Our House (Movie Review)

Last Updated on July 30, 2021

PLOT: A machine that can bring back dead loved ones seems like a great idea…until you unleash the wrong spirits. When his parents are killed in a car accident, science wiz Ethan (Thomas Mann) must leave behind college and his girlfriend (Nicola Peltz) to care for his younger brother and sister. By day, he juggles the responsibilities of raising two kids; by night, he tinkers in the garage on an invention he hopes will change the world: a machine that can generate wireless electricity. He gets more than he bargained for, however, when the device awakens the dead souls that haunt the house. As Ethan and his siblings attempt to make contact with their parents, a horrifying realization sets in: not all the spirits in their midst may be friendly. This hair-raising science-fiction ghost story is a nightmare journey into a past that refuses to stay dead and buried.

REVIEW: I'm always down for a solid haunted house flick and when I first saw the trailer for IFC Midnight's upcoming release of director Anthony Scott Burns’ feature debut, the supernatural suspense thriller OUR HOUSE I was on the hook. The film sports a killer cast with Thomas Mann (KONG: SKULL ISLAND) and Nicola Peltz (BATES MOTEL). But it also sports one of the better premises I have heard in some time, "What if you could CREATE ghosts?" All of that digested, I was ready to let my screener of OUR HOUSE roll. What did I think? Let's find out!

The film kicks off with our trio of young hero scientists (played with endless charm by Mann, Peltz, and Aaron Hale) deciding in the middle of family dinner that it's time to finally run off and try out their new science experiment, a device that aims to create "wireless electricity" called Eli. Just as their project starts to ramp up the correct amount of electricity, a strange black smoke begins to engulf the lightbulb they are using and then – pow! – the lights go out. Weak. But creepy. I wonder what that black smoke was? I bet you we find out, right? The next day we find out that our hero Thomas Mann's mother and father were killed in a car accident. From here, the film's plot begins it's descent into scientific hell.

To begin this review, it must be pointed out that the main reason for recommending this film isn't so much the frights and the horror – we'll get to that bag of bones in a bit here. No, the single best aspect of this film is the caliber of its cast. From Mann to Peltz, the cast of young characters are all beyond likable and that made all the difference to me. Add to that, the fact that this film is filled to the brim with family drama and I'm thinking this might be one of the – don't run off just yet – sweetest horror movies I've ever seen. 

You see, when the parents kick the premature bucket in the film's opening minutes, it's then up to Mann's young college student character to take care of his remaining siblings. This includes his little brother Matt (played with suitable teen angst by Percy Hynes White) and his adorable little sister Becca (played with supreme sweetness by Kate Moyer). I know it can sometimes be considered a gimmick or easy trick to put kids in peril and call it horror and/or suspense, but this story makes it all work, and the actors elevate the strong screenplay as well.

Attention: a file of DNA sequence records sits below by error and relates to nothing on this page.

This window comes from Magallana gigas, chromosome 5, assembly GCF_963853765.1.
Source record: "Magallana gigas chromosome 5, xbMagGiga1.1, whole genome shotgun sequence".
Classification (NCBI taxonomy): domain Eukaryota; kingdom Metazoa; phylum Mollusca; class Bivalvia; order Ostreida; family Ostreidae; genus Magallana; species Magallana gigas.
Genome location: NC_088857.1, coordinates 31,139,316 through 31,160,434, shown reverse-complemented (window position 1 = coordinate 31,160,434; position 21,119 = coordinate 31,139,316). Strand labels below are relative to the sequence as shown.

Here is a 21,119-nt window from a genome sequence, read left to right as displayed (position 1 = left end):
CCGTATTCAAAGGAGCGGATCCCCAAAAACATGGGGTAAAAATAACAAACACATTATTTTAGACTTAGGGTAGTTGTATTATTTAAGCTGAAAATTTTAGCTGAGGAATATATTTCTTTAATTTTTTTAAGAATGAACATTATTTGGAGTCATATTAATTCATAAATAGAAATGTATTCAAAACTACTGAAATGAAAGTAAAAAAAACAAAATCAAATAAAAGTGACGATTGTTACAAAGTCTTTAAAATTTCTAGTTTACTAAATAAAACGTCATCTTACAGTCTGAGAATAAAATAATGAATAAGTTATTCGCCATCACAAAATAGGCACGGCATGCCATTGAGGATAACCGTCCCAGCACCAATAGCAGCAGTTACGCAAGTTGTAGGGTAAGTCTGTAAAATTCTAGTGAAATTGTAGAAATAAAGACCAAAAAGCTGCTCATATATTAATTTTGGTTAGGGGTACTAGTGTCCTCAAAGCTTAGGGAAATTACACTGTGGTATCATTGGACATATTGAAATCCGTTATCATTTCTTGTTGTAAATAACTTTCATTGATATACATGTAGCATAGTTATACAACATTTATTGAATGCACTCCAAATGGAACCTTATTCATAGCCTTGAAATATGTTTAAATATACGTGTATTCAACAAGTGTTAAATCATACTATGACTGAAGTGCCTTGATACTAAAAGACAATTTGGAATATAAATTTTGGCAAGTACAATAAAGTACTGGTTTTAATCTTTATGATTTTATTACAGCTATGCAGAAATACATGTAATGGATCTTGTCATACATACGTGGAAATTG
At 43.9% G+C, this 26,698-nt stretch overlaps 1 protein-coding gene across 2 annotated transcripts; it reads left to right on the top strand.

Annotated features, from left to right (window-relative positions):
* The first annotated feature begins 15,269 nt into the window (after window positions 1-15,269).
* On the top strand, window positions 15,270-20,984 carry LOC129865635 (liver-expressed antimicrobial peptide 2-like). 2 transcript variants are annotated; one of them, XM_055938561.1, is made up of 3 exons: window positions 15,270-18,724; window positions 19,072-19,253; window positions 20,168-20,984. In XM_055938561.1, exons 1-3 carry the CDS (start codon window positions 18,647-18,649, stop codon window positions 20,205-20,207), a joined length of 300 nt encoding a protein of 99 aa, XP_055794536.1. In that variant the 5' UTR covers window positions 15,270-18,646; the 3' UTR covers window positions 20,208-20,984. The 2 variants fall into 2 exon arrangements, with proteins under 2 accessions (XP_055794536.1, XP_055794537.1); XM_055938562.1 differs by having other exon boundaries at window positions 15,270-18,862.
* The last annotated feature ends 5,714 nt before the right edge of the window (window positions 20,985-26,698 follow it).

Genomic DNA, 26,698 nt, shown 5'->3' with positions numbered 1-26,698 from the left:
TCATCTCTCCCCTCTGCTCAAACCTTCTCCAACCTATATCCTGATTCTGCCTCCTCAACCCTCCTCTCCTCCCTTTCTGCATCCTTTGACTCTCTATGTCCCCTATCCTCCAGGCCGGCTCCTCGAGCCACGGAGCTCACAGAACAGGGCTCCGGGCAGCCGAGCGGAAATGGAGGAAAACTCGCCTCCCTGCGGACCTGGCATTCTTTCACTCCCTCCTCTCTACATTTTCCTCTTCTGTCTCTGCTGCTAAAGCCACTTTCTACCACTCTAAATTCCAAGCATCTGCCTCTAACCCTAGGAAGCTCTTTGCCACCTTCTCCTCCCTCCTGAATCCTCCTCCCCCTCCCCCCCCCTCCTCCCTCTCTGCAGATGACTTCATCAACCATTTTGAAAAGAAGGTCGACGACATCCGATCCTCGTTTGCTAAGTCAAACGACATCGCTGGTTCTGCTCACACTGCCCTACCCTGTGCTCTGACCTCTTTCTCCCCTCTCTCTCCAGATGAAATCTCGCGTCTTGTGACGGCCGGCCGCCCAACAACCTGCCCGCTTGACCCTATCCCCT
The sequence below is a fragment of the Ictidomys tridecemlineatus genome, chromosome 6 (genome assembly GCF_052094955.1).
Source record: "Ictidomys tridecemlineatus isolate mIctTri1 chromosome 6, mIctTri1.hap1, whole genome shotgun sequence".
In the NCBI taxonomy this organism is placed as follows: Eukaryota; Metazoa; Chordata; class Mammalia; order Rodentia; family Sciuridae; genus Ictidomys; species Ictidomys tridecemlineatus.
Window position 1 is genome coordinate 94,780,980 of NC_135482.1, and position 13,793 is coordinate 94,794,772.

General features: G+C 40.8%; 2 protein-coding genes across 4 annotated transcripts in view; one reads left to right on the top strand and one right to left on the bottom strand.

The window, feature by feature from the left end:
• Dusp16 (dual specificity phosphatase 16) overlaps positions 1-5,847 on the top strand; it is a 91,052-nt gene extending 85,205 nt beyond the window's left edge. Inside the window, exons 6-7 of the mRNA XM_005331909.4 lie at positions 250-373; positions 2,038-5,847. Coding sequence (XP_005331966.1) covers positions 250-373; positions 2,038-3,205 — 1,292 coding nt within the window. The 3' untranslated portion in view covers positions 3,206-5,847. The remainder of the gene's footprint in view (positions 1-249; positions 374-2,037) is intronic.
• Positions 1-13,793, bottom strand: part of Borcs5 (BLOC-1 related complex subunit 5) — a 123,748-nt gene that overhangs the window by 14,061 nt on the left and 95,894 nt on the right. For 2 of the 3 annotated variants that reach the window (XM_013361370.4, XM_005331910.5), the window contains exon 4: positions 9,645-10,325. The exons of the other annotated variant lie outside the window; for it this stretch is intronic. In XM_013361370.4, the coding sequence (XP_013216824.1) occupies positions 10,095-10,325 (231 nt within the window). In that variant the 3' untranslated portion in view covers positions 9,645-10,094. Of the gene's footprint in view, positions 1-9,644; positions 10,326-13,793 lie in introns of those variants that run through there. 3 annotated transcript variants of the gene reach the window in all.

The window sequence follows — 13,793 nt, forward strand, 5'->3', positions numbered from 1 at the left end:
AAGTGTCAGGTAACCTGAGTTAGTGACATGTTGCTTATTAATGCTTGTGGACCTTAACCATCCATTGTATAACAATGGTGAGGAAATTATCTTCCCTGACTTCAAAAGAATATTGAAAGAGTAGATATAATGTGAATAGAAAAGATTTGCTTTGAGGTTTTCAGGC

And speaking of the film's script, screenwriter Matt Osterman, who – along with Nathan Parker – adapted this script from his own zero-budget flick GHOST FROM THE MACHINE, makes the horror work time and time again. This is because Osterman and Parker know the dynamics of a true family and so (thank God) nothing in this film regarding the family feels forced or faked. In fact, you could think of this film as the second act of a worthy double feature along with Spielberg and Hooper's POLTERGEIST. And while this film doesn't sport the budget (or quite frankly the super-talent) of all those involved with that film, this is a better POLTERGEIST redux than the actual remake. 

On the dull side of the blade, there really isn't much horror to be found in this horror movie. Sure, some parts are spooky and the third act gets a bit wild, but overall, this film is much more content to play out as a family-drama (with ghosts) than a horror movie with some family-drama in there for the feels. Plus, Nicola Peltz is gone from the movie for FAR too long in spots. These issues pull the film's final rating down in my eyes. Still worth a watch though, for sure. 

Overall, we all know by this point that solid horror flicks work best when we care about those involved in the potential slaughter and in that aspect, OUR HOUSE succeeds in spades. Like I said above, IFC Midnight and director Anthony Scott Burns’ OUR HOUSE is one of the sweetest horror movies I have ever seen. The family drama is just as potent as the horror on hand and that was a nice change of pace if you ask me. What's wrong with a little bit of sugar mixed in with our spookfest? Exactly, not a thing. In the end, this is one of those rare horror movies where not only didn't I want to see the main cast bite the big one, I was actively rooting for ALL of them to make it out safely. Do they? I'll never tell.

Our House


Source: AITH

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